Addressing the Rights, Needs and Strengths of Fijian Sexual and Gender Minorities in Disaster Risk Reduction and Humanitarian Response

On a sunny day in Lautoka, around 20 Fijian sexual and gender minority members met to share their stories. One attended in defiance of threats from her family. For another, it was the very first time she was at a workshop with other sexual and gender minority members. Another was not on the invitation list but heard about the workshop from a friend, and had a story to tell. They all had stories to tell; stories that disaster risk reduction and humanitarian actors need to hear.

This community-mapping, story-sharing and traditional talanoa session was one of three held with sexual and gender minority Fijians in May 2017 as part of the Down By The River project. Researchers and participants gathered to hear stories of life, both before and after Tropical Cyclone Winston devastated parts of Fiji in February 2016. Stories told how discrimination in everyday life creates vulnerability before disasters; about the challenges they faced as sexual and gender minorities in surviving and recovering from TC Winston; and about the strength that they draw upon from each other.

The 30 stories shared in the Down By The River sessions join a small but growing literature charting experiences of sexual and gender minorities in disaster contexts. The stories included in this report are Fijian and specific, but the themes resonate with the experiences of sexual and gender minorities in disasters in Indonesia, India, Haiti, Samoa, the Philippines, Pakistan and elsewhere: that of violence, trauma, isolation, insecurity, exclusion, and solidarity.

This Down By The River report relays the priorities shared by Fijian sexual and gender minorities through their stories, and offers reflections from a workshop with Fijian disaster risk reduction (DRR) and humanitarian actors. Although Down By The River was a relatively short project, it provides guidance for substantive steps toward inclusion of sexual and gender minorities in DRR and humanitarian programs. And it challenges government, organisations and individuals to interrogate underlying heteronormative, cisnormative and binary assumptions that exclude sexual and gender minorities, and that make specific inclusion measures necessary.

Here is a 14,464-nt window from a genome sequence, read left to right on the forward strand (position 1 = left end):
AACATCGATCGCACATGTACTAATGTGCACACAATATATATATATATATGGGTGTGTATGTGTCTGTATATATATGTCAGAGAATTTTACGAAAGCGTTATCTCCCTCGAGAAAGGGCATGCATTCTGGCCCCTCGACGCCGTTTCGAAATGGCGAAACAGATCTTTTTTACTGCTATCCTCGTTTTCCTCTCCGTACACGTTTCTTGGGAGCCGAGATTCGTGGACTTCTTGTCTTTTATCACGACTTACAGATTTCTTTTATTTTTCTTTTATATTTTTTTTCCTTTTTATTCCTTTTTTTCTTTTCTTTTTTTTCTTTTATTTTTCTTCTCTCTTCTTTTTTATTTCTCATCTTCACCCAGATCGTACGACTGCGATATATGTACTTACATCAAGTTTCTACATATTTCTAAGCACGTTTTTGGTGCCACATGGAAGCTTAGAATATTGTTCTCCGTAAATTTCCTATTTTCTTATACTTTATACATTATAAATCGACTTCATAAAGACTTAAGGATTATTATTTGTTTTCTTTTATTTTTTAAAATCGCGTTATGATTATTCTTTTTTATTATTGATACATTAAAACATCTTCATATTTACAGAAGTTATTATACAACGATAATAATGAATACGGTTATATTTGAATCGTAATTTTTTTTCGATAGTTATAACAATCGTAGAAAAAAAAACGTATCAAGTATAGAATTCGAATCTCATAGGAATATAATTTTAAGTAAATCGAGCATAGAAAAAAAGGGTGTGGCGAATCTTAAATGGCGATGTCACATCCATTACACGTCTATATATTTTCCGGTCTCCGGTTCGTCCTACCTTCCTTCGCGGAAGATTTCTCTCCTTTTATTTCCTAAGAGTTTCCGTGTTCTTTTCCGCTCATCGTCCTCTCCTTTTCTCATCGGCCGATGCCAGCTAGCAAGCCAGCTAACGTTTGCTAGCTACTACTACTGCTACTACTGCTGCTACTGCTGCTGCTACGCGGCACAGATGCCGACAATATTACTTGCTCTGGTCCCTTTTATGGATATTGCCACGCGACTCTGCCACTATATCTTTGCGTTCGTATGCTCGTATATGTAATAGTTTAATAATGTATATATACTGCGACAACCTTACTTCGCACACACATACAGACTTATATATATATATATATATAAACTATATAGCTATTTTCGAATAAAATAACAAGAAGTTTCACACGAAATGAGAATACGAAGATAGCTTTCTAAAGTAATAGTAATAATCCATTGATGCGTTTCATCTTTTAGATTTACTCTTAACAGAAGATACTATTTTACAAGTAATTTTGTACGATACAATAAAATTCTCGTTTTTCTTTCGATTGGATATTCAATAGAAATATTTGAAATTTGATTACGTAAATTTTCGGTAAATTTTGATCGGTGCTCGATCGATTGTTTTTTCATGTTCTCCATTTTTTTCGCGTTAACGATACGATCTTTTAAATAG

Violence and discrimination on the basis of sexual orientation, gender identity and/or expression, or sex characteristics is now recognised within global human rights bodies as violations of human rights. For rights-based and needs-based development and humanitarian actors there is now urgency to address the rights, needs, and strengths of sexual and gender minorities in DRR and humanitarian frameworks, policies, and practice.

However there are hurdles for development and humanitarian actors to overcome. Many have limited experience working with sexual and gender minorities. They may have some trepidation about how to begin, or may need to undertake challenging internal organisational conversations before engaging. They may need to develop new organisational capacity, but will find little guidance if they look to global, regional or national policy or good practice resources. They may work in countries or communities where criminalisation or systemic marginalisation of sexual and gender minorities adds further complications. They may lack connections with relevant local organisations or networks. Some staff may chafe at the addition of another group to an already long list of affected communities with specific needs to be met during emergency conditions.

There is some risk that these challenges and the laudable urge to ‘do no harm’ may result in little support for sexual and gender minorities in emergencies. However in this context, doing little or nothing, also constitutes harm.

Down By The River prioritises the stories shared by Fijian sexual and gender minorities, as their stories cut through the jargon of the development and humanitarian sectors, challenge our assumptions or beliefs, and provide us with an opportunity to connect as humans. Their stories also speak of strengths, and serve as a reminder that affected people should be at the heart of decision-making and projects that seek to address their needs. It is time to listen, engage and work together to address their concerns.